Francisco Stork: “It’s an amazing thing when you’re 16 to have someone say ‘yes’ to you.” (on getting that first date)
“There are moments in relationships, in love, in rejection that you see yourself through the eyes of another person”, like when your crush tells you they cannot go out with you because you’re Latino.
Francisco builds friendships as the basis true love in his writings.
Gene: His 7th grade friend told him that if he kept reading comics books, he’d never get a girlfriend.
Sherman: “It’s dangerous to be an individual with in a tribe. If you reach across boundaries, it becomes dangerous for everyone.”
Question to the panel: Do we hide the dirty laundry?
Gene: “You have to go where you’re uncomfortable.”
Francisco finds it difficult to write about snobby Latinxs who think they’ve made it, but it’s important for him to write that so that readers don’t think all Mexicans are poor.
Sherman: “Our literature gets condescended upon by our own people. They don’t expect us to write for greatness. I want to write War and Peace.” Thunder Boy Jr. (his latest picture book) was inspired at his father’s funeral when he realized there was a tombstone with his own name on it because he and his father had the same name. “If there’s only one book on Native Americans, then that book is asked to do many things. We need more books with characters of color so they can do everything.”
Jenny agreed, saying she cannot write everyone’s story. “I can only do what I’m good at.”
Leigh urged attendees to look for a book with a format or cover that’s “not like you. Buy it. Read it.”
There was a question from the audience asking the panel members what they’re doing to promote diversity. I felt a slight pause, perhaps coming from some of us wondering how this person has missed all the work that has been and is being done.
Francisco replied by reminding us we all have to find what works for us. He mentors young writers.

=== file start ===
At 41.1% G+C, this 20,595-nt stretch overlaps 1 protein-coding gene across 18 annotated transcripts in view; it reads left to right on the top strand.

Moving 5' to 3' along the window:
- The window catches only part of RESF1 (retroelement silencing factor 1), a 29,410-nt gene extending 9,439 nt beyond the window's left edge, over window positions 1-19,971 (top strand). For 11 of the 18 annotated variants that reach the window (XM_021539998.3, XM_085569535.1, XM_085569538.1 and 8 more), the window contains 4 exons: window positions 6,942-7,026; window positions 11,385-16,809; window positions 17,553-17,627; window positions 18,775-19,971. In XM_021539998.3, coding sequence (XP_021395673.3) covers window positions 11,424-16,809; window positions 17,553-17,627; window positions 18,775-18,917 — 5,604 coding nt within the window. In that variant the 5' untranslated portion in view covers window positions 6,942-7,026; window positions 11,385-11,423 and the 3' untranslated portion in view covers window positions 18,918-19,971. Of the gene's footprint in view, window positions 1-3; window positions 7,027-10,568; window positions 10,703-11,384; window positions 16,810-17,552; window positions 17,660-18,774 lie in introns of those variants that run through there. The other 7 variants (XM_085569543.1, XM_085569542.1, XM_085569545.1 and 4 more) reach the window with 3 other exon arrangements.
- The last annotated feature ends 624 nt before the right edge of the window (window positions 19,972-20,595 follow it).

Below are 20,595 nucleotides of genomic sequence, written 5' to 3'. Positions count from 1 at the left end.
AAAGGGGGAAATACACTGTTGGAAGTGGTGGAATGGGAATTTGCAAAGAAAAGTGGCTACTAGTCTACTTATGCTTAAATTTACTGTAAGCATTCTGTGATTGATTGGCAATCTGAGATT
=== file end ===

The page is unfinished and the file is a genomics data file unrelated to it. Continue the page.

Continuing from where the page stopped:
Sherman asked everyone to realize how much progress has been made and remember to respect the diversity within our own communities.
I liked that in this small community of authors, the sense of diversity came from the honest and complex perspectives they provided both in how they live their lives and how they write for young people. No doubt these perspectives have been tempered from the cultures in which they live, but these diversities created a rich dialog. Imagine how good their books are.
Jenny Han: To All the Boys I’ve Loved Before: P.S. I Still Love You
Gene Luen Yang (National Ambassador of Young People’s Literature): Secret Coders; American Born Chinese; Boxers and Saints
Francisco X. Stork: Memory of Light; Marcelo in the Real World
Anna-Marie McLemore The Weight of Feathers
Sherman Alexie : Thunder Boy Jr.; Diary of a Part-time Indian
Leigh Bardugo: Six of Crows; Crooked Kingdom
I had photos to add to this post, but something is going on with WordPress and I can neither reduce the size of the photos or re-position them. I’ll just post a couple here for now. The first is the above mentioned panel and the second pic is friends and colleagues who are teachers and librarians in Indianapolis that went to BookCon.
title: My Name is Not Friday
author: Jon Walter
date: Scholastic, 2016
main character: Samuel “Friday”
YA Historical Fiction
My Name is not Friday is British author Jon Walter’s sophomore novel. The beginning is slow moving and a bit disorienting. It feels odd in that we’re in one of the most racially charged eras in American history yet we never learn anyone’s racial identity until the protaganist is referred to as a ‘nigger’ at a slave auction thirty nine pages into the story. I have not seen the British version of this book, it is possible some things were changed as the book was translated into American English.
We soon find that young Samuel has been removed from the orphanage where he grew up and is being enslaved, leaving behind his younger brother, Joshua; his only remaining family member. Samuel feels responsible for his mischievous sibling (his brother’s keeper?) and wants to get back to protect him. Instead, he’s held in bondage on the Allen farm.
I still cannot figure out why Samuel (look up Samuel in the Old Testament), who is renamed Friday (nod to Robinson Crusoe) doesn’t make everyone know that he is free. He enters into bondage fearlessly. Why?